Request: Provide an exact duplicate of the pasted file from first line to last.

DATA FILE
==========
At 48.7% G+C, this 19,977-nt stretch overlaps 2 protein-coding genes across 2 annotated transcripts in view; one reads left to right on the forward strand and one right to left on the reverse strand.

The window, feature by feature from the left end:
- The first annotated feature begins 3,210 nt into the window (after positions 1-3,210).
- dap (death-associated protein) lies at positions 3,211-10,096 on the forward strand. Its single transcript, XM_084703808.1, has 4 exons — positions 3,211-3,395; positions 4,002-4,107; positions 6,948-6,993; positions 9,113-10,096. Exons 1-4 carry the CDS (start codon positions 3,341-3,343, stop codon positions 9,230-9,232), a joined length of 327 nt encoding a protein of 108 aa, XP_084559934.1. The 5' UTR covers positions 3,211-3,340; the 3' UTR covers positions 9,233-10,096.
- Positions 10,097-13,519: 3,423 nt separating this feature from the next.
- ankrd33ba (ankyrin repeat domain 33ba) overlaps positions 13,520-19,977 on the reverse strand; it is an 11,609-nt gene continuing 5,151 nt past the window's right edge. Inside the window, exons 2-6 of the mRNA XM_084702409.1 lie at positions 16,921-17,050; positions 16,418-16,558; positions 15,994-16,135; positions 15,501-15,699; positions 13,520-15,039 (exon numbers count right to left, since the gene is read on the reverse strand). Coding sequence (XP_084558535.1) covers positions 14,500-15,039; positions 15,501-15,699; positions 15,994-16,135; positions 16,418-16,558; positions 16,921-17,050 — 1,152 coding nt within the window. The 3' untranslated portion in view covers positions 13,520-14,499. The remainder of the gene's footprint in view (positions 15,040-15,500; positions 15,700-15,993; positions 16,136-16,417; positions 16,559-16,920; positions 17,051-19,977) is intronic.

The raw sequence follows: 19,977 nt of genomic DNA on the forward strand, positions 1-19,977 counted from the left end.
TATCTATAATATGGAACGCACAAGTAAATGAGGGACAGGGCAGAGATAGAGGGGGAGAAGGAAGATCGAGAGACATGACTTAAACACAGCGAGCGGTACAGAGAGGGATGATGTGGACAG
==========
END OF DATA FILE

At 48.7% G+C, this 19,977-nt stretch overlaps 2 protein-coding genes across 2 annotated transcripts in view; one reads left to right on the forward strand and one right to left on the reverse strand.

The window, feature by feature from the left end:
- The first annotated feature begins 3,210 nt into the window (after positions 1-3,210).
- dap (death-associated protein) lies at positions 3,211-10,096 on the forward strand. Its single transcript, XM_084703808.1, has 4 exons — positions 3,211-3,395; positions 4,002-4,107; positions 6,948-6,993; positions 9,113-10,096. Exons 1-4 carry the CDS (start codon positions 3,341-3,343, stop codon positions 9,230-9,232), a joined length of 327 nt encoding a protein of 108 aa, XP_084559934.1. The 5' UTR covers positions 3,211-3,340; the 3' UTR covers positions 9,233-10,096.
- Positions 10,097-13,519: 3,423 nt separating this feature from the next.
- ankrd33ba (ankyrin repeat domain 33ba) overlaps positions 13,520-19,977 on the reverse strand; it is an 11,609-nt gene continuing 5,151 nt past the window's right edge. Inside the window, exons 2-6 of the mRNA XM_084702409.1 lie at positions 16,921-17,050; positions 16,418-16,558; positions 15,994-16,135; positions 15,501-15,699; positions 13,520-15,039 (exon numbers count right to left, since the gene is read on the reverse strand). Coding sequence (XP_084558535.1) covers positions 14,500-15,039; positions 15,501-15,699; positions 15,994-16,135; positions 16,418-16,558; positions 16,921-17,050 — 1,152 coding nt within the window. The 3' untranslated portion in view covers positions 13,520-14,499. The remainder of the gene's footprint in view (positions 15,040-15,500; positions 15,700-15,993; positions 16,136-16,417; positions 16,559-16,920; positions 17,051-19,977) is intronic.

The raw sequence follows: 19,977 nt of genomic DNA on the forward strand, positions 1-19,977 counted from the left end.
TATCTATAATATGGAACGCACAAGTAAATGAGGGACAGGGCAGAGATAGAGGGGGAGAAGGAAGATCGAGAGACATGACTTAAACACAGCGAGCGGTACAGAGAGGGATGATGTGGACAG